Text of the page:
Cover the race as a whole and follow the ACTION wherever it might be with the camera zoom in function unoperational.

MRM4 said...

The race coverage in the final few races consist of showing the drivers still in the championship hunt and that's it. If a driver made the Chase but is out of contention, they aren't shown. If a driver never made the Chase, they aren't shown. The only exception to this rule is if one of those drivers is actually contending for the race win late in the race. I don't watch races to just keep up with two or three guys, I want to see racing regardless of who it is. That is what they need to fix or dump the Chase.

rich said...

Just think how bad the ratings would have been without the KyBu incident and the fight between Jeffs. I know that the phones were hot after that happened and lots of eyes were put on the screen that had not been there up to that point.
Another subject, why has the one finger salute from KyBu been minimized by the networks in replaying the event. They cut away from the shot before he adds the second hand which he actually did. Makes it much worse and just show his true character.
Last night on NN, Rusty totally missed the question asked him and started on a rant about the fight. AB just looked blank for a sec. Not the first question this year that RW has punted.

rich said...

Oh, by the way. Please put AB and Ray and Ricky in the booth this weekend. Just give it a try, you'll like it. LOL

Anonymous said...

Production is being told what to do by the sales dept. If you don't pay sales for it, production is told not to show it - tight shots eliminate billboards and logos of non-paying brands.. In-car cameras have to be used because sponsors are paying for them. Pre-produced features/spots have to be run because they cost money. Result - confusing disjointed broadcast.

51 yr. fan said...

Well said about the sales end running the production end. One
would think that cable subscribers
paying out their rear you could
expect a better product than the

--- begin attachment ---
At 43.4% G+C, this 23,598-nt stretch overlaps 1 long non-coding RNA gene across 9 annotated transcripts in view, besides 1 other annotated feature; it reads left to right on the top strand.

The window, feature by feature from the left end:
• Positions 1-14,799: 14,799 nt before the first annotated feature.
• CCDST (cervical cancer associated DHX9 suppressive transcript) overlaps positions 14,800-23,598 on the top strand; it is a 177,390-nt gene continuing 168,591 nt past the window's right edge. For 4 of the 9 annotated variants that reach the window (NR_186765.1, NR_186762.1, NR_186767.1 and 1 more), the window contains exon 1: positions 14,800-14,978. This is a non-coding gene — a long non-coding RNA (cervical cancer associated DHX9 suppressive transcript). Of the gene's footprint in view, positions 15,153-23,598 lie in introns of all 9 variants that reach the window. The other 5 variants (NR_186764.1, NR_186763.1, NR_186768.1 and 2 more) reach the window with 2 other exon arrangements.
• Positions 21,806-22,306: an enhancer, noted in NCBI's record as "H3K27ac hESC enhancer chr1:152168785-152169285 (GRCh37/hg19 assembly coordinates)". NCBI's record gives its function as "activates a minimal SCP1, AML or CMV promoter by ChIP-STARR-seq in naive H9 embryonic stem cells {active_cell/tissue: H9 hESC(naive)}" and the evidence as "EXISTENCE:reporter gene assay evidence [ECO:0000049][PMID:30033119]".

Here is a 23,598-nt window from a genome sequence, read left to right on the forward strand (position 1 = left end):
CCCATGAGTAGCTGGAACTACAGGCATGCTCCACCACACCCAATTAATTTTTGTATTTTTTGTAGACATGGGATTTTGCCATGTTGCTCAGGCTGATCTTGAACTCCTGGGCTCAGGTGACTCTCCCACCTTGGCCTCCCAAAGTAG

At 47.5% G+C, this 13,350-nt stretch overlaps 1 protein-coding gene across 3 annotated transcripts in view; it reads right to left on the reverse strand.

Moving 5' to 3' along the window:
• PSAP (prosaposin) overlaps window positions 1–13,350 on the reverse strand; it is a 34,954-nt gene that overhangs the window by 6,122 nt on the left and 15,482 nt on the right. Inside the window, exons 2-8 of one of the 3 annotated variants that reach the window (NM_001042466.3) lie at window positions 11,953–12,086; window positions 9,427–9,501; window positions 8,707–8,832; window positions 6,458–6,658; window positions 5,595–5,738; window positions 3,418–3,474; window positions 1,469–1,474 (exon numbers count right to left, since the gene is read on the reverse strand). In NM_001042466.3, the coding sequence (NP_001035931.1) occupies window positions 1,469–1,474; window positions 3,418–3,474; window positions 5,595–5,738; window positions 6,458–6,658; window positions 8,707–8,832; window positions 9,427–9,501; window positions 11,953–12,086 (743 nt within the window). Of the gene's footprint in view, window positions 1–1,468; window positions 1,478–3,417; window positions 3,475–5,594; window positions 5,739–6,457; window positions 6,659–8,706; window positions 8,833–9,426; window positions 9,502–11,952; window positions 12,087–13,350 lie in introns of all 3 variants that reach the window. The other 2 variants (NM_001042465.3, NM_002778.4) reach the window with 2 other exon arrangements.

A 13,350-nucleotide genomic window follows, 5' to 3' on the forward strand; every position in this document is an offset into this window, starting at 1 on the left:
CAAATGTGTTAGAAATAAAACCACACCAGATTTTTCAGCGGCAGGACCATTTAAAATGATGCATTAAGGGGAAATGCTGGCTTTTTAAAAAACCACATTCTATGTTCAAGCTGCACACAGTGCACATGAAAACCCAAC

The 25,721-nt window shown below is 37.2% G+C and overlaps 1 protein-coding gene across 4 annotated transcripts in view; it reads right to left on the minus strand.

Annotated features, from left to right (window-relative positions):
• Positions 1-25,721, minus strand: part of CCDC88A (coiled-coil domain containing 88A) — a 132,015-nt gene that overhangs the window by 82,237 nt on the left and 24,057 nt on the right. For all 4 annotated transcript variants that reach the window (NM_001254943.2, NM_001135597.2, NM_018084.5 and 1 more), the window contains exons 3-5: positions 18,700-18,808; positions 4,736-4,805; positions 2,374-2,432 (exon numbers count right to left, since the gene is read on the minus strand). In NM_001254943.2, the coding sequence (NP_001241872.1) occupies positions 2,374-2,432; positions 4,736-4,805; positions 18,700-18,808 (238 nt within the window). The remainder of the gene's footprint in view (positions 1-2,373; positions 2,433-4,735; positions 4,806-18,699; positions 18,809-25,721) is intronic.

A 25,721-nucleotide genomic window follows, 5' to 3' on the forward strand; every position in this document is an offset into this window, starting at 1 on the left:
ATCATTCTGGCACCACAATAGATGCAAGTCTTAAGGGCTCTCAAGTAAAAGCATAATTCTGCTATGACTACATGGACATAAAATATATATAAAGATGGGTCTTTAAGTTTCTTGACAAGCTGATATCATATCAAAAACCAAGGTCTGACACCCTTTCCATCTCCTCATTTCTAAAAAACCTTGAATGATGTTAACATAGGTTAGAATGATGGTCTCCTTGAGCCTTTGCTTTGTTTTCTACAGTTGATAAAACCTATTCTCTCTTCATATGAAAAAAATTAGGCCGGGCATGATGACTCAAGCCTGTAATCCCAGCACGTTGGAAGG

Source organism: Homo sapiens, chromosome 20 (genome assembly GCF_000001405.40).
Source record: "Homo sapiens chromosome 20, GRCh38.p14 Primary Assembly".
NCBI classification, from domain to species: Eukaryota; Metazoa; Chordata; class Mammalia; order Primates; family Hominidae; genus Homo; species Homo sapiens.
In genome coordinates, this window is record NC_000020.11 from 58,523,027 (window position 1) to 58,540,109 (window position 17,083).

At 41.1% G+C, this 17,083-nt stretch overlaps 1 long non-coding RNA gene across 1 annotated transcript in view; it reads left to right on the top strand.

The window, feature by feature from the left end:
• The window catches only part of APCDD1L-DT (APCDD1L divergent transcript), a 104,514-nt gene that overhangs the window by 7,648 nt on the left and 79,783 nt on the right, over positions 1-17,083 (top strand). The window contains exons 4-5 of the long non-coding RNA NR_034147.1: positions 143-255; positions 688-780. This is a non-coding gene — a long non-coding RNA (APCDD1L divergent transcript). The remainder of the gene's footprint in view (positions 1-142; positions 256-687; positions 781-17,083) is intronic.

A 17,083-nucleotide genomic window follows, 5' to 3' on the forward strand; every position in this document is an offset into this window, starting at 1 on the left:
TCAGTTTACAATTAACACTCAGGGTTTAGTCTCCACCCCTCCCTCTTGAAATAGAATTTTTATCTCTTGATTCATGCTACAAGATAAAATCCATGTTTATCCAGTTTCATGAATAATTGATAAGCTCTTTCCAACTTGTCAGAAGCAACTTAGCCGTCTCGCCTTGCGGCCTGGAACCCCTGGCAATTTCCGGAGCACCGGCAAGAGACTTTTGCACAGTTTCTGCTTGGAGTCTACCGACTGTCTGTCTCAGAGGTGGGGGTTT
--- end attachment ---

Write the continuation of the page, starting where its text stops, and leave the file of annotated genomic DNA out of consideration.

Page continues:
over-air channels. I just saw
the race time vs commericals and
they are the same as regular TV.
About 2 1/2 to 1. E$PN is laughing
all the way to the bank thanks to

OSBORNK said...

There is no magic bullet. Even if they make major changes that "fixes" the broadcast problems for the upcoming race, ratings won't improve a great deal. Many viewers have given up and won't tune in to see the changes. You gain viewers slowly with quality coverage as viewers learn about the quality. NASCAR lost viewers relatively slowly as the coverage quality dropped over time. Viewers that have left are hard to get back because they don't want to be let down again.

I'm concerned that if they do make major improvements, they will abandon them as a failed experiment if ratings don't jump immediately.

Anonymous said...

I honestly don't see this as an ESPN specific problem. Ratings have traditionally tanked with the start of football season. It happens all the time.

Also, the year over year ratings decline for ESPN is inline with what the other broadcast partners have experienced.

I think you are barking up the wrong tree by just pointing the finger at ESPN.

Donna DeBoer said...

Drop the script & report the race.

Anonymous said...

Things have to change behind the camera first. Anyone can be put in front of the camera and suffer with the ESPN production philosophy. Anon @ 944 makes a very good point as well. You can tell change is needed when more people watch horse racing on espn than the end of the nascar playoffs on the same network

Anonymous said...

Two comments. First, I think the fact the races are on ESPN vs. ABC does have an impact. For me, it's got to do with HD. On Comcast I only pay for one digital box, so I only have one TV that has ESPN in HD. All of the TVs plugged straight into the cable get ABC in HD. I'm simply more likely to watch if the race is in HD, and if the one TV with the box is being used by another family member, I'd just assume watch football in HD rather than the race in SD. I know it's kind of petty, but it's the way I am.

Second, NASCAR must embrace the internet for all of the races. More and more of TV is going this directions. If I could have the race up on my monitor while working on other stuff, I would me much more likely to watch and stay interested. I wish I had 4+ hours to lay on the couch and watch a race, but it usually is not happening. RaceBuddy was great, but it would be nice to be able to get the actual broadcast.

Anonymous said...

It's not the pit crew that is the problem. It's the man. Knaus no way/no how would admit he's the problem and step down. So it goes with espn and fox. Just to be sure it is understood, tv is only half the problem. The man in nascar no way/no how would admit he's wrong and step down either. MC

Unknown said...

Mr Editor -